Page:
Imagers or video cameras of the aforementioned type typically produce a full interlaced frame image 30 times a second and half frames (i.e. half the resolution) 60 times a second. Line to line samples or horizontal scan rates are typically on the order of 15 KHz depending on resolution, and pixel to pixel samples typically range from 10 MHz to 40 MHz. For a typical video camera with a basic 30 Hz frame rate, the vertical and horizontal resolution determine the horizontal scan and pixel rates. For specialized cameras (including some CCDS), the pixel samples rate and resolution may determine the other sample rates.

The image capturing device 22 of the aforementioned types includes both a video camera and a frame grabber, not shown in FIGS. 1 and 2, that operates in synchronization with the pixels clocked out of the camera to digitize the pixels, index the pixels in accordance with their position in the area image sample, and store them in portions of a memory designated for each area image sample produced by the camera. A frame grabber having precision spatial input characteristics as well as control of input gain and offset to optimize the image for post processing tasks is preferred. Frame grabbers of this type include a digital signal processor and dedicated memory for buffer storage of the digitized pixels of the image samples. A block diagram schematic of a suitable frame grabber for use with the device 22 in the embodiments of FIGS. 1 and 2 is shown in FIG. 3. Referring to FIG. 3, one or more video cameras are coupled to a digitizer 40 which in turn is controlled by a digital signal processor 42 that has a direct memory access (DMA) module 44 and a dedicated memory module of the random access memory (RAM) type 46. In operation, the images captured by the various cameras are prefiltered and digitized in the digitizer 40 and provided to the DSP 42 and RAM 46 for image processing.

In an alternate embodiment exemplified by the block diagram illustration of FIG. 4, a PCI bus of the host processor 24 that may be a conventional personal computer (PC) is interfaced directly with the digitizer 40 to coordinate processing of the image pixels to permit the PC 24 to index and store the digitized pixels of the area image samples or frames of the camera(s). The PCI bus of the personal computer or PC which may be of the type manufactured by Intel Corporation under the model name Pentium™ is considered fast enough to conduct the digitized pixels of the area image samples directly from the digitizer in real time to its dedicated RAM and its video memory and display. Use of the PCI bus off loads image processing time and memory to the PC 24, thus reducing the cost of the imager 22 and increasing flexibility. In addition, the ability to communicate images directly to the PC's video circuitry allows for a real time display of the image samples or frames.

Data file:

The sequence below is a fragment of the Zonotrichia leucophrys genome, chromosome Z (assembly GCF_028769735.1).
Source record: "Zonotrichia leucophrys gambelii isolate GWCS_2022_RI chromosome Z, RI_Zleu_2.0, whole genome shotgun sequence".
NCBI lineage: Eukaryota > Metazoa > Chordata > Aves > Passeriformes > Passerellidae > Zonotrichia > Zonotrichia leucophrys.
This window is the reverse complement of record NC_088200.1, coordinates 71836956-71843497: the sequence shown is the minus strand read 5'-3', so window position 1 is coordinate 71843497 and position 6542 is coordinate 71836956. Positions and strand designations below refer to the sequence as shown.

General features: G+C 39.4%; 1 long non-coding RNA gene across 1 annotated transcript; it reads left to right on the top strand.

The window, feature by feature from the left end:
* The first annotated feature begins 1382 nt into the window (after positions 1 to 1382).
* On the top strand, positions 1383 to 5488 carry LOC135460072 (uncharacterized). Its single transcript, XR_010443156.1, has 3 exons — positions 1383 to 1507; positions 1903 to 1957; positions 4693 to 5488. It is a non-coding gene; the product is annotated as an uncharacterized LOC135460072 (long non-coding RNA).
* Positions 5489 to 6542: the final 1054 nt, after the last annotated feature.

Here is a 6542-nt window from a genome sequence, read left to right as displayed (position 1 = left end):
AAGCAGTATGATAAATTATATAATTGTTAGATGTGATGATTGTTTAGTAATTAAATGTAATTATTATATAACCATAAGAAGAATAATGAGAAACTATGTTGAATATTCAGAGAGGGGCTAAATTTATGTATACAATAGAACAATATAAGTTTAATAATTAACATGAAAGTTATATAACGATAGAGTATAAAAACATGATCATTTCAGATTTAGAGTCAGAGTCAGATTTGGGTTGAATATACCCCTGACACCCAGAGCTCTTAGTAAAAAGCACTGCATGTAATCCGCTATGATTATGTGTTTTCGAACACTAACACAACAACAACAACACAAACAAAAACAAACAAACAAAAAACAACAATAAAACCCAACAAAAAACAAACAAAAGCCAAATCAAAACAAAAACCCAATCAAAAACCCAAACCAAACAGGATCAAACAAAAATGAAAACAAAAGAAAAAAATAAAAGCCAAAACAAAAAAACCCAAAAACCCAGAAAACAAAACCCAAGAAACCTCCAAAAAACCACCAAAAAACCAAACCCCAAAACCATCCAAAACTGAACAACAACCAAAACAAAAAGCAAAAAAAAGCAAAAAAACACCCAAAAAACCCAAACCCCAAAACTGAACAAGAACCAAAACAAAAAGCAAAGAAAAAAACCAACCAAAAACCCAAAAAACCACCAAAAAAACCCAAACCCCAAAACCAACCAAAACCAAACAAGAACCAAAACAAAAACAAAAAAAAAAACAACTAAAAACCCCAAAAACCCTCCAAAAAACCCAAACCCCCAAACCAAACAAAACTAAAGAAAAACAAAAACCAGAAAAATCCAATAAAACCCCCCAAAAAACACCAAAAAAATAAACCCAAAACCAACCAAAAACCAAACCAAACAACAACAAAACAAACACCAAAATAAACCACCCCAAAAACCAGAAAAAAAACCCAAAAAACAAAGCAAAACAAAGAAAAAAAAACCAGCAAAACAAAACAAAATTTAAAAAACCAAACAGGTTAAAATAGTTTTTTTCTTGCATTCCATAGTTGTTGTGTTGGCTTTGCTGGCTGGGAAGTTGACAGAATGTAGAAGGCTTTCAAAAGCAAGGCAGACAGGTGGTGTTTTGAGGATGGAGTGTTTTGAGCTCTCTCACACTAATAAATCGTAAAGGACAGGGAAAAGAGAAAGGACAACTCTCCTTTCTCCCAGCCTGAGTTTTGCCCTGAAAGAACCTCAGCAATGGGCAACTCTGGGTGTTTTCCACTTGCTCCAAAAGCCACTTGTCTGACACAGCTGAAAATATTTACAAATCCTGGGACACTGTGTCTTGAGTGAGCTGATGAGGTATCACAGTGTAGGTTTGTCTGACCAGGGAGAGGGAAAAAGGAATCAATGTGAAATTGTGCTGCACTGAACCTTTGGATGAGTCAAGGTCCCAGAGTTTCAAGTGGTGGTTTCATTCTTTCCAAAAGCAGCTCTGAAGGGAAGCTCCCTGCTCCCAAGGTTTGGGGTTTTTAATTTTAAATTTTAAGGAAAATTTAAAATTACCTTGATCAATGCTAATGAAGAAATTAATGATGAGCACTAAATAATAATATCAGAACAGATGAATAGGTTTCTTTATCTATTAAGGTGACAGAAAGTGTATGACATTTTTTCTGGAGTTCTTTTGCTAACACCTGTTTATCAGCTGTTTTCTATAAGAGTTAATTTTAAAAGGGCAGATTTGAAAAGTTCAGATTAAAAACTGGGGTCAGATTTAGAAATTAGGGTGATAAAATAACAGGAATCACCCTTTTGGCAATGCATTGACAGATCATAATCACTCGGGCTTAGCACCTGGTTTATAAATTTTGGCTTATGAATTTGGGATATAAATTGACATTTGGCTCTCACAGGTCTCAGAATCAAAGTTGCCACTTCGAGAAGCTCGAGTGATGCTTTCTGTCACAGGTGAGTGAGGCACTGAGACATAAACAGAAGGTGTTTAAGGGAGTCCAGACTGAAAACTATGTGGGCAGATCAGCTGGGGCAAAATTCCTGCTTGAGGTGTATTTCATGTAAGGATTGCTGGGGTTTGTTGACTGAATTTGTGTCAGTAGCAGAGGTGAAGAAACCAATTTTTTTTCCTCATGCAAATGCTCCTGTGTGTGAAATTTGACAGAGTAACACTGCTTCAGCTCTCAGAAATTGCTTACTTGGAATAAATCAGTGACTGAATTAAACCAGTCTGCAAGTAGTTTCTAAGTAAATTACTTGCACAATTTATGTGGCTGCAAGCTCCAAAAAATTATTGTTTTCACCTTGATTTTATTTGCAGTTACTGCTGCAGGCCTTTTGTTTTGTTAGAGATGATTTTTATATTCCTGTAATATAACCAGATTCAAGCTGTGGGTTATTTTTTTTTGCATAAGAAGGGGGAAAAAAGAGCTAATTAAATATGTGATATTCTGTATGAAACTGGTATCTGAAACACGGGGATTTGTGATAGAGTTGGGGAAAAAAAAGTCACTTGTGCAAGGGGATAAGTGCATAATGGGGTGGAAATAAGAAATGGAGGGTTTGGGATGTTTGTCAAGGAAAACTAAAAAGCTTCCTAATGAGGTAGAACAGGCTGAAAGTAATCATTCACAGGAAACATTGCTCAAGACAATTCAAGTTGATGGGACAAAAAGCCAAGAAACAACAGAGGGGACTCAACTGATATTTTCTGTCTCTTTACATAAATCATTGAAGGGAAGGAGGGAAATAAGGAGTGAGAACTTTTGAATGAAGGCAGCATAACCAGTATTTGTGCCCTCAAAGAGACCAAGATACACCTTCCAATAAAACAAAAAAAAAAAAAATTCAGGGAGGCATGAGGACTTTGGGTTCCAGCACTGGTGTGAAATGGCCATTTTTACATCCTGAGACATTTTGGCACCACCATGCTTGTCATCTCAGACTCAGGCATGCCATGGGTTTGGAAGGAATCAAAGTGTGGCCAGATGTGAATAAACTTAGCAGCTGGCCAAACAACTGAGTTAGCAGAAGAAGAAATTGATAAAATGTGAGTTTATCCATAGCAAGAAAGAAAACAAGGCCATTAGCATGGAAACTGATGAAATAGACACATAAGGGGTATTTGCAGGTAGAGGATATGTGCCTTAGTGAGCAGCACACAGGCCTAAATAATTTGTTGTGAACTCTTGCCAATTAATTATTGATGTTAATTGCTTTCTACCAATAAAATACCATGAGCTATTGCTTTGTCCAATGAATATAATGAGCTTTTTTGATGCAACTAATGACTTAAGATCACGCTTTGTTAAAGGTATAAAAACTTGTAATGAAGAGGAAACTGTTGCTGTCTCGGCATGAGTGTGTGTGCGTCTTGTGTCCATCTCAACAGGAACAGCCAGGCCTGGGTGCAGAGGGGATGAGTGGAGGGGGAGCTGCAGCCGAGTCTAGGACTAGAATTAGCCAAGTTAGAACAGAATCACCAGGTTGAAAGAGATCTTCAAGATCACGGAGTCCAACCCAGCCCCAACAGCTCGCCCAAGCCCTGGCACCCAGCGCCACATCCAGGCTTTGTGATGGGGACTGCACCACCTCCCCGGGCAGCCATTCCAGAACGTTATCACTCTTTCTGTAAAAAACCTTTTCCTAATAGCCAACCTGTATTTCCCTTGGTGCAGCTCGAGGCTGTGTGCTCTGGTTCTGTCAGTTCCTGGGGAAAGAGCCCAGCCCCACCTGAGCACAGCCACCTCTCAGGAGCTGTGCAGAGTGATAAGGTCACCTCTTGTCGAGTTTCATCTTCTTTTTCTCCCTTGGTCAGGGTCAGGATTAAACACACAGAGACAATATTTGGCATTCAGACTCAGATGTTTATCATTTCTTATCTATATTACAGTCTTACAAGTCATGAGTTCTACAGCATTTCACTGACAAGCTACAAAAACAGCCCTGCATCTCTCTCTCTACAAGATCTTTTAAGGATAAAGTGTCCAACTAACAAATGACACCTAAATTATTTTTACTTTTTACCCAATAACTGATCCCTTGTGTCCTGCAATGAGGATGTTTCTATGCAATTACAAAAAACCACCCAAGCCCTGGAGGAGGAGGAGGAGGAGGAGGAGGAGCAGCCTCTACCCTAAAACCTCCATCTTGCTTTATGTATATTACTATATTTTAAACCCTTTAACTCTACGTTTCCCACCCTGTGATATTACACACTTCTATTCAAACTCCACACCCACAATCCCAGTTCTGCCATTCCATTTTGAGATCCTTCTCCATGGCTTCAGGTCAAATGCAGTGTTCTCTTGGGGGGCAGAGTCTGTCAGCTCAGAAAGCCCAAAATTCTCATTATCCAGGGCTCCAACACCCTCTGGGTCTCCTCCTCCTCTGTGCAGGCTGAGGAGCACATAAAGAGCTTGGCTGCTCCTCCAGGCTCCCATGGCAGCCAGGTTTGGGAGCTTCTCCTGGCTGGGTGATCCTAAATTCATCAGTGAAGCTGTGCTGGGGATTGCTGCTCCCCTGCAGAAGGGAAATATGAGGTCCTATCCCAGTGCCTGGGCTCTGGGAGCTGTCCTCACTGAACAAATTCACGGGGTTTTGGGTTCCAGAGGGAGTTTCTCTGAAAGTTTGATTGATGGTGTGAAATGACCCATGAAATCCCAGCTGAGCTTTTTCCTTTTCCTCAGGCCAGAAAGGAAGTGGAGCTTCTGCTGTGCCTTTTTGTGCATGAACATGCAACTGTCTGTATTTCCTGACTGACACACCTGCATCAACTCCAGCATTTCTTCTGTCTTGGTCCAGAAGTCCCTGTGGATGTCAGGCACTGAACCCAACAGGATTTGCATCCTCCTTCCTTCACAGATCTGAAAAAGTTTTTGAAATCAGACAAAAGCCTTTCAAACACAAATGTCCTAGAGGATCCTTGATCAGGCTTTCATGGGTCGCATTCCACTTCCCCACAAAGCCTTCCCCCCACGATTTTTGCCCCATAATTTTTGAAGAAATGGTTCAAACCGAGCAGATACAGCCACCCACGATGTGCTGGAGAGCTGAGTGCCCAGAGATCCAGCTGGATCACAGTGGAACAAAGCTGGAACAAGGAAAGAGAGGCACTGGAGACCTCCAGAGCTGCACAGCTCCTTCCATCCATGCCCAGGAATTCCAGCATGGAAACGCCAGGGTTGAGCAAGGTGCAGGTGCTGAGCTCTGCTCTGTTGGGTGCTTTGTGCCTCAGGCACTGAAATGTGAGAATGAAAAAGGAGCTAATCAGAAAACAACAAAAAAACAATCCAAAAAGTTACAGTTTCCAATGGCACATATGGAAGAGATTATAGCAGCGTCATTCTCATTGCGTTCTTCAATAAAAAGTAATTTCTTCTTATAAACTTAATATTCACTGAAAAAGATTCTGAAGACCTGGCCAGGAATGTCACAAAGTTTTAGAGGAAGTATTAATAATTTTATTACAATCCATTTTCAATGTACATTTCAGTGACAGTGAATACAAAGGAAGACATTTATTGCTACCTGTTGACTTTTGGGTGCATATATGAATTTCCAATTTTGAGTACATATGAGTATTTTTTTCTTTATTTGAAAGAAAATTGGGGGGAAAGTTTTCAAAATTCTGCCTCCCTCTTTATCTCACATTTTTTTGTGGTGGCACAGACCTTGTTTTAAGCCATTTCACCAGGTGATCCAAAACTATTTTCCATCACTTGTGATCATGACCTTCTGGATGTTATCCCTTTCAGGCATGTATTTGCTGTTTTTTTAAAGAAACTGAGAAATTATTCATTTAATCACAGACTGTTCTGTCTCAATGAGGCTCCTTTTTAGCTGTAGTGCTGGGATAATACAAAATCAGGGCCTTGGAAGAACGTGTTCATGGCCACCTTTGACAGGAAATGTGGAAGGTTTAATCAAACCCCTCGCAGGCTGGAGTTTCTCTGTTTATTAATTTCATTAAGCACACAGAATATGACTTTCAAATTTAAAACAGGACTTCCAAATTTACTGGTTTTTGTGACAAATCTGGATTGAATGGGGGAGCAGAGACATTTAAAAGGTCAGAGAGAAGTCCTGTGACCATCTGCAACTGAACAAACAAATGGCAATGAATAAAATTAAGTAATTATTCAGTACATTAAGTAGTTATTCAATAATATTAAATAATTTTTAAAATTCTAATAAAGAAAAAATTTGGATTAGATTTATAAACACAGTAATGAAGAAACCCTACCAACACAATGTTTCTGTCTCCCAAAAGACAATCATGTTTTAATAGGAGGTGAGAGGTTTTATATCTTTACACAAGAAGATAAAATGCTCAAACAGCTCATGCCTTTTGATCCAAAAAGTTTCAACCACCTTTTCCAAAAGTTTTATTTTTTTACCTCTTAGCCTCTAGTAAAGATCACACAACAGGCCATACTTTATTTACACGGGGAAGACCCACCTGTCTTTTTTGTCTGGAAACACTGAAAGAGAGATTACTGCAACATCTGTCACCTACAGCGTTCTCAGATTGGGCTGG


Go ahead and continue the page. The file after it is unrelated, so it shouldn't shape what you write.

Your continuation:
In the embodiment of the present invention in which the surface of the fluid is illuminated with a light pattern of three light spots, the processor 24 which may be a PC includes one or more software algorithms for analyzing the digitized pixels of each image frame to compute the distance to the illuminated pattern from a reference point, like the camera position, for example, by analyzing spot positions within the area image or frame of pixels, and to determine the orientation of the fluid plane, i.e. the height and attitude of the fluid surface, based on the determined distances of the spot illuminations. To better understand this aspect of the present invention, the illustration of FIG. 5 depicts the fluid in the tank 10 at three different levels and orientations L1, L2 and L3. The tank 10 is shown rectangular in shape having a Cartesian axes formed with an origin at the corner 48 of the tank base with liquid level being measured along the z axis with respect to the tank base. The x and y axes of the Cartesian system form level planes at the liquid levels along the z axis from which to measure liquid surface attitude. For example, fluid surface level L1 is shown level and parallel to the x-y plane of the Cartesian system, the fluid surface at L2 is shown with an attitude angle θ1 in the x-z plane, and the fluid surface of L3 is shown with attitude angles of θ2 and θ3 in the x-z and y-z planes, respectively.

In this example, the light source 20 includes an incandescent lamp 50, a lamp reflector 52 and a baffle 54 disposed in front of the lamp 50 and having three openings to project light along three corresponding axes illustrated by the dashed lines a1, a2 and a3, respectively, to illuminate the fluid surface at the exemplary levels L1, L2 and L3 with three light spots represented by the darkened circles at each level. The imager 22 includes in its field of image view 56 the portions of the fluid surface that are being illuminated by the spot patterns covering a spectrum from full to empty levels. Area images of the surface levels L1, L2 and L3 are captured by the imager 22 and digitized, indexed and stored by the frame grabber as described in connection with the circuitry of FIG. 3 or by the PC processor 24 as described in connection with FIG. 4, supra. These digitized images are provided to the processor 24 for post processing by software algorithms to determine the height and attitude of the exemplary levels L1, L2 and L3 as well as the quantity of fluid in the tank for these levels.